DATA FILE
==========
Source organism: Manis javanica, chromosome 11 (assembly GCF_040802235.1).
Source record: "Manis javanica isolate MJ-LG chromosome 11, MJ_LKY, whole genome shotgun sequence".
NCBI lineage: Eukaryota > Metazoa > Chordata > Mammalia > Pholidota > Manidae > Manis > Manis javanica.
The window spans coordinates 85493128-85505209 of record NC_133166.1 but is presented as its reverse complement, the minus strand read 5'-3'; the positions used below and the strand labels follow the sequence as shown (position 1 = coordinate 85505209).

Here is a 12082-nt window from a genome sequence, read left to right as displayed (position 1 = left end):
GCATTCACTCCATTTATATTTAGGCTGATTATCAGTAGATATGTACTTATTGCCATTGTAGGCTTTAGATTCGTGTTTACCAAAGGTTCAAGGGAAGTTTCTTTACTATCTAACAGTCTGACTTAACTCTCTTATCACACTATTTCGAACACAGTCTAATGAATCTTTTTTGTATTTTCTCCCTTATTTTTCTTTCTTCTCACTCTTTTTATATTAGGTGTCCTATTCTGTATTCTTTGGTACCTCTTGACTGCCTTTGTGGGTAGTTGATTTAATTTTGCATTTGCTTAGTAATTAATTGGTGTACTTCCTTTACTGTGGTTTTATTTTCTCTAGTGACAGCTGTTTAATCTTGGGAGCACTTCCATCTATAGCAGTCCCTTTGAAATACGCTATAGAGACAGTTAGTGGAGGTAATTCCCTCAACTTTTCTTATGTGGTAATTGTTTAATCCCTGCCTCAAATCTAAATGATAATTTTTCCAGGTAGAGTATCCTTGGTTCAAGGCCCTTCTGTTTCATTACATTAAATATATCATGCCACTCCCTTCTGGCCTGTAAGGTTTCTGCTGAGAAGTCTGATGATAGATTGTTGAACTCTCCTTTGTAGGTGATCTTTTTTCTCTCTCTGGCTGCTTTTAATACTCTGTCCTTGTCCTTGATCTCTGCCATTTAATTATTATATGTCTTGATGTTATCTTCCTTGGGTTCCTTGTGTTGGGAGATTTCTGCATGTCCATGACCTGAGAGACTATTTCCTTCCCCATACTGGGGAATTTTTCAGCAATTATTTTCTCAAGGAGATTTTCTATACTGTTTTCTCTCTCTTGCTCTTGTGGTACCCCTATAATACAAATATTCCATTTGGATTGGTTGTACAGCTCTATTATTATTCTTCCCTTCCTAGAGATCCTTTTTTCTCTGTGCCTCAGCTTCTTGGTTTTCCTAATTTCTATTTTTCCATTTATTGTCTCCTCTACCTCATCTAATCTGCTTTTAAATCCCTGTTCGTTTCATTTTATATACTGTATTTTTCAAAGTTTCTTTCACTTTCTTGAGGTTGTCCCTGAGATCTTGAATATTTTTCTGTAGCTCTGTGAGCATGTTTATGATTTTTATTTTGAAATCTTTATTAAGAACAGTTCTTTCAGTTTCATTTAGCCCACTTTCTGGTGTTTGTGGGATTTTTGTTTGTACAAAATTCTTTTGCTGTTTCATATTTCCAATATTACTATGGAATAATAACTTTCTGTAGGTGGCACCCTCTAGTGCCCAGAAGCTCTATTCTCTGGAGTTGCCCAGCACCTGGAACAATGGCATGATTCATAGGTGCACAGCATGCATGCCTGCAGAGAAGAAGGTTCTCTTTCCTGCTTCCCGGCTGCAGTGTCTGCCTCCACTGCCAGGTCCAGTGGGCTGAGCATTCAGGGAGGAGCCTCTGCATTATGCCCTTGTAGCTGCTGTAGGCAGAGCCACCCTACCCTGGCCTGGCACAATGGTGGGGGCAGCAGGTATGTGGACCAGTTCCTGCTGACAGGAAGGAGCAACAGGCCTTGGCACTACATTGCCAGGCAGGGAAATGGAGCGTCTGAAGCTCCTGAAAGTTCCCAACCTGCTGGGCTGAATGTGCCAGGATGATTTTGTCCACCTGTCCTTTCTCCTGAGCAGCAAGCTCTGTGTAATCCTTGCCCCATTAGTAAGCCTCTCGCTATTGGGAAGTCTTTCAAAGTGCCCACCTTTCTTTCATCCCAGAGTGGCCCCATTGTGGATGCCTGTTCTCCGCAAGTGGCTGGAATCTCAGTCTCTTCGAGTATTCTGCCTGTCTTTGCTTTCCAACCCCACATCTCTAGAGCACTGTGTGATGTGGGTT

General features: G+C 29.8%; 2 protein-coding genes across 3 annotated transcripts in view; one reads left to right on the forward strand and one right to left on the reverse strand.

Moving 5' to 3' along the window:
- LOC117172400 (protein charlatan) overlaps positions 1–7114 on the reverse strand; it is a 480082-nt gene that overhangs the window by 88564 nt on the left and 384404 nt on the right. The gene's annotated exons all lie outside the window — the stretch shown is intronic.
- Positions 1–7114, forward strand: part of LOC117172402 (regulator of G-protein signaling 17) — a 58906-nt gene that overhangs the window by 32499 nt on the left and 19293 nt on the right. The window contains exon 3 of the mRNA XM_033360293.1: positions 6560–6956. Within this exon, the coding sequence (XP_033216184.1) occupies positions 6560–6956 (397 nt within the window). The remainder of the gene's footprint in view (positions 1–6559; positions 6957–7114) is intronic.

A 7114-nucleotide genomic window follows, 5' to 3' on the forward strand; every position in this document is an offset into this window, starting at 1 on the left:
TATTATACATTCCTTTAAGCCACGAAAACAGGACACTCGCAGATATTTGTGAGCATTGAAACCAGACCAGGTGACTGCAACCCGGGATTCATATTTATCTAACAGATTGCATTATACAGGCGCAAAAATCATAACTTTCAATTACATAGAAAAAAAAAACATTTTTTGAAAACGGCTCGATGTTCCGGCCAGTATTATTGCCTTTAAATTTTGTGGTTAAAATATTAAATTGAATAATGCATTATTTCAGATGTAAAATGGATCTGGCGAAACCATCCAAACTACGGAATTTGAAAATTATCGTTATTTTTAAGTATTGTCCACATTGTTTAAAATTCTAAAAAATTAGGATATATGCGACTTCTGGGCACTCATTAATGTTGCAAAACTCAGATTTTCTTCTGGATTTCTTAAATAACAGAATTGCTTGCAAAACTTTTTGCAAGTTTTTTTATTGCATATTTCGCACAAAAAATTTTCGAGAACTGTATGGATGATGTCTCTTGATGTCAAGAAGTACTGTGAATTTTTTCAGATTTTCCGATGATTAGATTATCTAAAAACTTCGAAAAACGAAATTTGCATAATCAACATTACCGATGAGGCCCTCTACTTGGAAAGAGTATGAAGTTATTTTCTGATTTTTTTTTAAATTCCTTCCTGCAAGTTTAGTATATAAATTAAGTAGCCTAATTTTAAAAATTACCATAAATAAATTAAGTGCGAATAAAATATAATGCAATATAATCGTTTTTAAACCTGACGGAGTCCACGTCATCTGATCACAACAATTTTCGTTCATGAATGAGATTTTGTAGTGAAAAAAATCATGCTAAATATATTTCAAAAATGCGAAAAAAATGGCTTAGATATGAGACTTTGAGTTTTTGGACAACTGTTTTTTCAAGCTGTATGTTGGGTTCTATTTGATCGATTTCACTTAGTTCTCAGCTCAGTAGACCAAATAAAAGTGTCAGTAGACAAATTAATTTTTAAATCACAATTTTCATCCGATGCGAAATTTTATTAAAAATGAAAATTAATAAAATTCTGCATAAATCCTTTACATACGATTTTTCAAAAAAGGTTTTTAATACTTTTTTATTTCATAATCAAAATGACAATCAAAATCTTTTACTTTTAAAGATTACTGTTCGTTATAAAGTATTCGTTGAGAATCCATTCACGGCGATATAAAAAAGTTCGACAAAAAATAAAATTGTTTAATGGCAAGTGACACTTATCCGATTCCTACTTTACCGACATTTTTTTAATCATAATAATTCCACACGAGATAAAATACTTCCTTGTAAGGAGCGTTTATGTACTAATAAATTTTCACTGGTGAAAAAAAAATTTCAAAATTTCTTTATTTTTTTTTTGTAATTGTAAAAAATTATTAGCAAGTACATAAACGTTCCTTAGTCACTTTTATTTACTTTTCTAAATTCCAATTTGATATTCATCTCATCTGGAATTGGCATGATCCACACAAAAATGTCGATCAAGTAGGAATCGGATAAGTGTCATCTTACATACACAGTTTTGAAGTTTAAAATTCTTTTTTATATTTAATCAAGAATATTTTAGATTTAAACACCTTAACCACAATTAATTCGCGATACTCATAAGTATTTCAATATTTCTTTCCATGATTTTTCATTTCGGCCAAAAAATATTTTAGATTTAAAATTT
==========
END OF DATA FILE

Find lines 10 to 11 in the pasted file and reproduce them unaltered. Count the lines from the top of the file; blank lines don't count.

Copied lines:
- Positions 1–7114, forward strand: part of LOC117172402 (regulator of G-protein signaling 17) — a 58906-nt gene that overhangs the window by 32499 nt on the left and 19293 nt on the right. The window contains exon 3 of the mRNA XM_033360293.1: positions 6560–6956. Within this exon, the coding sequence (XP_033216184.1) occupies positions 6560–6956 (397 nt within the window). The remainder of the gene's footprint in view (positions 1–6559; positions 6957–7114) is intronic.

A 7114-nucleotide genomic window follows, 5' to 3' on the forward strand; every position in this document is an offset into this window, starting at 1 on the left: